As you all know, I love planning a trip without making plans; however, once in awhile that way of thinking bites me in the ass, such as with my latest trip to Croatia. It may sound lazy — and honestly it partially is — but I hate doing extensive travel research about bus routes and times beforehand. You never even know if they’ll be accurate.
One thing I really wanted to do on my trip to Croatia was visit Plitvice Lakes National Park as a day trip from Zadar. I was visiting in off season, but this was a major national park — the largest in Croatia and the oldest in Southeast Europe. OBVIOUSLY they’d have buses running all the time to and from Zadar to go there.
“It’ll be fine,” I thought to myself.
When I got to Croatia’s capital, Zagreb, everyone told me it would make more sense to visit the lakes on the way from Zagreb to Zadar.
I hadn’t planned for that, though, and instead of bringing my backpack was traveling with a carry-on suitcase to better accommodate my camera gear.
I figured I’d want my tripod, GoPro, and accessories DSLR and microphone in the national parks.
It wasn’t ideal, but I figured a few hours (four round trip!) wasted going back in the direction I came wasn’t terrible to be comfortable. Picturing myself dragging my tattered maroon rolly made me laugh and grimace, but I knew I wouldn’t end up enjoying myself in that situation, especially while navigating my camera.
As soon as I arrived at my hostel in Zadar I checked on bus times to the lakes for the following day. Pulling up the screen, the front desk guy clicked and clicked for what seemed like 20 minutes.
“There’s a bus leaving at 2:30pm,” he said. “Arriving around 4:30pm. That’s the earliest.”
“That’s impossible, though!” I replied, getting panicked. “That’s so late. It’s a major national park.” As if he didn’t know.
He was kind enough to call the bus company to double check for me, but, sadly, the online schedule was correct. And because I was visiting off-season there was no tours. I’d paid $1,000 and traveled 20 hours on a plane, each way, to miss Croatia’s #1 natural attraction. Major FML.
Luckily, there was a second, albeit smaller, option: Krka National Park, known for its beautiful waterfalls.
“You should just visit that when you go to Split,” advised my hostel. “It’s on the way.”
If I’d had done a bit more planning for this trip to Europe, I would have packed smarter, planned my routes better and, in all honesty, probably have waited until April, when tourist season is just starting, to visit.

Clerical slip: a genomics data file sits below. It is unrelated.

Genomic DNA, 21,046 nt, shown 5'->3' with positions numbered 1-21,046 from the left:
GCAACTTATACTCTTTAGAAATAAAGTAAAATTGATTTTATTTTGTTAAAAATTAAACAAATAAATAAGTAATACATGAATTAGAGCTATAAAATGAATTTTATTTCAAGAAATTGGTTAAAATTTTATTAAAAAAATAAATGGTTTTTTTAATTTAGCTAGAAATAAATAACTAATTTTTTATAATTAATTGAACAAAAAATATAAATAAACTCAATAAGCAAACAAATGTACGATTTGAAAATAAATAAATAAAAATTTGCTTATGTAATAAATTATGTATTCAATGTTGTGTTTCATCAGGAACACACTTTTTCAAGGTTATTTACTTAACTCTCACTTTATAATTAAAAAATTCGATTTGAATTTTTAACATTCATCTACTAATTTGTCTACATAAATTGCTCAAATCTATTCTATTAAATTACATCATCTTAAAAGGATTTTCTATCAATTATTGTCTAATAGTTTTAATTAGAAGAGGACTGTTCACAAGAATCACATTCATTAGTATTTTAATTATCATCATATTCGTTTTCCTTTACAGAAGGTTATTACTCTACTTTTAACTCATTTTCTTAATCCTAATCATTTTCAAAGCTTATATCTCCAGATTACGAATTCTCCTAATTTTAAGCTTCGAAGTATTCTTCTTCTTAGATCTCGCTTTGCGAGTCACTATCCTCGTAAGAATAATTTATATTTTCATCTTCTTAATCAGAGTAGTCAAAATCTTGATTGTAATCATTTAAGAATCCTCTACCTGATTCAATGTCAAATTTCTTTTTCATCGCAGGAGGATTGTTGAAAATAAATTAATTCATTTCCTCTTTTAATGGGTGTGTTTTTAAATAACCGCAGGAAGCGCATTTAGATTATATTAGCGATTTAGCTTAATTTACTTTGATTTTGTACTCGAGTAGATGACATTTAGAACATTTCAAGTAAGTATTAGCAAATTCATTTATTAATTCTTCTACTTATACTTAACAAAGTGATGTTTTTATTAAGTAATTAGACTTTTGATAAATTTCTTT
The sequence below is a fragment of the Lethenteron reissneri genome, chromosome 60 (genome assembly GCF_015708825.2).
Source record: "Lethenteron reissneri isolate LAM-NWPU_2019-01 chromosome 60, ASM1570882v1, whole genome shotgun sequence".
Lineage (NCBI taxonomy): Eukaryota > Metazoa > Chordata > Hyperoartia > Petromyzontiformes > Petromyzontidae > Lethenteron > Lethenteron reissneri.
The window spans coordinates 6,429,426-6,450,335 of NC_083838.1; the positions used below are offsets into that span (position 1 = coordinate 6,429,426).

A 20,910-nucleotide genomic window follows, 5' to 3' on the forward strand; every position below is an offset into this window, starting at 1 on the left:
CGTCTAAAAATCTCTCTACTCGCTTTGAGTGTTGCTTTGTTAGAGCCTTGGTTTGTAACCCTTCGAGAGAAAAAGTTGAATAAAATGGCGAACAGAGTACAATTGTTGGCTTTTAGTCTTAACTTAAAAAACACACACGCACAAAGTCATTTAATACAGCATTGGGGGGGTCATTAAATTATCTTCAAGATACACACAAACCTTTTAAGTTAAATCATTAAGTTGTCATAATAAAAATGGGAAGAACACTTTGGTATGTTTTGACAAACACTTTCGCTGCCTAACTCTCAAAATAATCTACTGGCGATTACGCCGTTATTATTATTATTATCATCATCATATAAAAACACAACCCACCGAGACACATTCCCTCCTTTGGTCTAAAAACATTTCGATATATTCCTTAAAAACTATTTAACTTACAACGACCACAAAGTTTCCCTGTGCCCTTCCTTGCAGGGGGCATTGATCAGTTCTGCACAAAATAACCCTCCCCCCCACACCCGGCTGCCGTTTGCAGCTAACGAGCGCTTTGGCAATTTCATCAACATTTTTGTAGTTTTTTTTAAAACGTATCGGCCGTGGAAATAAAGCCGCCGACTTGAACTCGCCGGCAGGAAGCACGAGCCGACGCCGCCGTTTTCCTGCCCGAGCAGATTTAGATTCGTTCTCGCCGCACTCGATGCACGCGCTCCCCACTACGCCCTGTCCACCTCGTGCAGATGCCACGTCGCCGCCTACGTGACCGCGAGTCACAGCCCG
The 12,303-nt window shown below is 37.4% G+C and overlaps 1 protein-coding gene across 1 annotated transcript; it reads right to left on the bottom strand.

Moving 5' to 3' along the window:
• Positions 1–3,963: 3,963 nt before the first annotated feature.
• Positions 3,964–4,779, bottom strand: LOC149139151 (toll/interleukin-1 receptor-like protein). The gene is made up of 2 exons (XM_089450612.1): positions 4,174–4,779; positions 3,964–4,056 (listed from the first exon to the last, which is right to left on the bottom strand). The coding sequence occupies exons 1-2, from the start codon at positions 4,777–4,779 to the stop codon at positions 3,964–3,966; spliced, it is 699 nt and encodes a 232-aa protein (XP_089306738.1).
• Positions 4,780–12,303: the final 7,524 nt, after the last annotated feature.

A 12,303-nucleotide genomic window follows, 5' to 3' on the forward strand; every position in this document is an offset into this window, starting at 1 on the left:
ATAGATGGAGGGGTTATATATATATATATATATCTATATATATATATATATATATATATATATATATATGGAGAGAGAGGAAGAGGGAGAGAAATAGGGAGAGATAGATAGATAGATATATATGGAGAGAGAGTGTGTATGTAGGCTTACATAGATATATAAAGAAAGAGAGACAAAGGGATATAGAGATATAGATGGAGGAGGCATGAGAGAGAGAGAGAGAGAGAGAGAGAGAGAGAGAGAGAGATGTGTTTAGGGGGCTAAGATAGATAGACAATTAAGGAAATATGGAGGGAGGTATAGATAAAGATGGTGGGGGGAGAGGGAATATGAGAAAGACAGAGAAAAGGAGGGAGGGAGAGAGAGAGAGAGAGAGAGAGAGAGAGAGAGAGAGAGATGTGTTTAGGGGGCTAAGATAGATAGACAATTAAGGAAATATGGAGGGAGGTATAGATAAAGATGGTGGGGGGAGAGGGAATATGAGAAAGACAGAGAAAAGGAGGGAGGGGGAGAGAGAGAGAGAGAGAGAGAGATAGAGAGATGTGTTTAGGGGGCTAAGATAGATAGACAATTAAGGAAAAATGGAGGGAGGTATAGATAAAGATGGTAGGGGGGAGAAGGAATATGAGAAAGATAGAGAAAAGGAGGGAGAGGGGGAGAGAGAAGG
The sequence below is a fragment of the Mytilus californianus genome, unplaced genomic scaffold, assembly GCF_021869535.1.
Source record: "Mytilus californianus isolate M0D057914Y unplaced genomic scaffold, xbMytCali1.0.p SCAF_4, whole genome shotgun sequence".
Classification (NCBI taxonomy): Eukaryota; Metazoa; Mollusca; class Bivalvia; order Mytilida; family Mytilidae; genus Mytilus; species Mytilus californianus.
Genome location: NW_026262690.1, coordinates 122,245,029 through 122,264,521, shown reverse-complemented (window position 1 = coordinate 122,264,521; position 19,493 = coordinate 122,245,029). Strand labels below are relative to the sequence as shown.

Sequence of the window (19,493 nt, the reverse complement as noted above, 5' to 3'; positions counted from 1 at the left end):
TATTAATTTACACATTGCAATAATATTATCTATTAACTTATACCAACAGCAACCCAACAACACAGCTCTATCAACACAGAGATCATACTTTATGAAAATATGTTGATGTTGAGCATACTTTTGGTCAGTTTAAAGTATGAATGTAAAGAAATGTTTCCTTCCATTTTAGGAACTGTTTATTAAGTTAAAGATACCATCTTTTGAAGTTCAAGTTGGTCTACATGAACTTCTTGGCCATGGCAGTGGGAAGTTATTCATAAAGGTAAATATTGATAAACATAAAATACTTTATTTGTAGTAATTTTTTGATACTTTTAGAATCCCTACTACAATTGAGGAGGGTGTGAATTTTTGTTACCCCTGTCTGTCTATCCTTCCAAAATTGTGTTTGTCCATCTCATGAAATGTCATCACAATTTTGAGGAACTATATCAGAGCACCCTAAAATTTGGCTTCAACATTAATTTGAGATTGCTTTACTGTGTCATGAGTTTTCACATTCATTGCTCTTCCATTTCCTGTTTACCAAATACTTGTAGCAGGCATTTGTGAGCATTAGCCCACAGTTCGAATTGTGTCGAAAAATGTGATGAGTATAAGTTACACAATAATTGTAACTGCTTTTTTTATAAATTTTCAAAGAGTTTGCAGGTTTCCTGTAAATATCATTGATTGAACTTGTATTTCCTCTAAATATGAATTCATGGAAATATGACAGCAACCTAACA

This all being said, there have been times I’ve done my travel research and planned all the trip details — only to regret it because I became locked into places and activities I didn’t end up wanting to experience. While on the road it’s inevitable you’ll meet people, hear about cities you didn’t know about before, fall in love, learn about a great hostel…all events that may make you want to change your original plans.
In the case of Croatia, I could have easily sulked and let missing the lakes ruin my trip. And I did sulk a bit. But then I forced myself snap out of it and make alternative plans to discover experiences lesser-known to tourists.
Really, all I knew about the lakes was what I read on Tripadvisor. And while they sounded spectacular, I thought the things I did were also pretty amazing. And as I’m the type of person who likes to discover my trips organically, the setback ended up not being so bad.
So, I’ve got two major takeaways for you. One, if there’s something you really want to do, a little trip planning doesn’t hurt. And two, when things don’t go right on a trip it’s up to you whether the setback will ruin the entire journey or just lead you to an interesting alternative path. You decide.
What are your thoughts on travel research and planning vs not planning out a trip?
Bonus Croatia Resources:
Want to live your best life through travel?
Subscribe for FREE access to my library of fun blogging worksheets and learn how to get paid to travel more!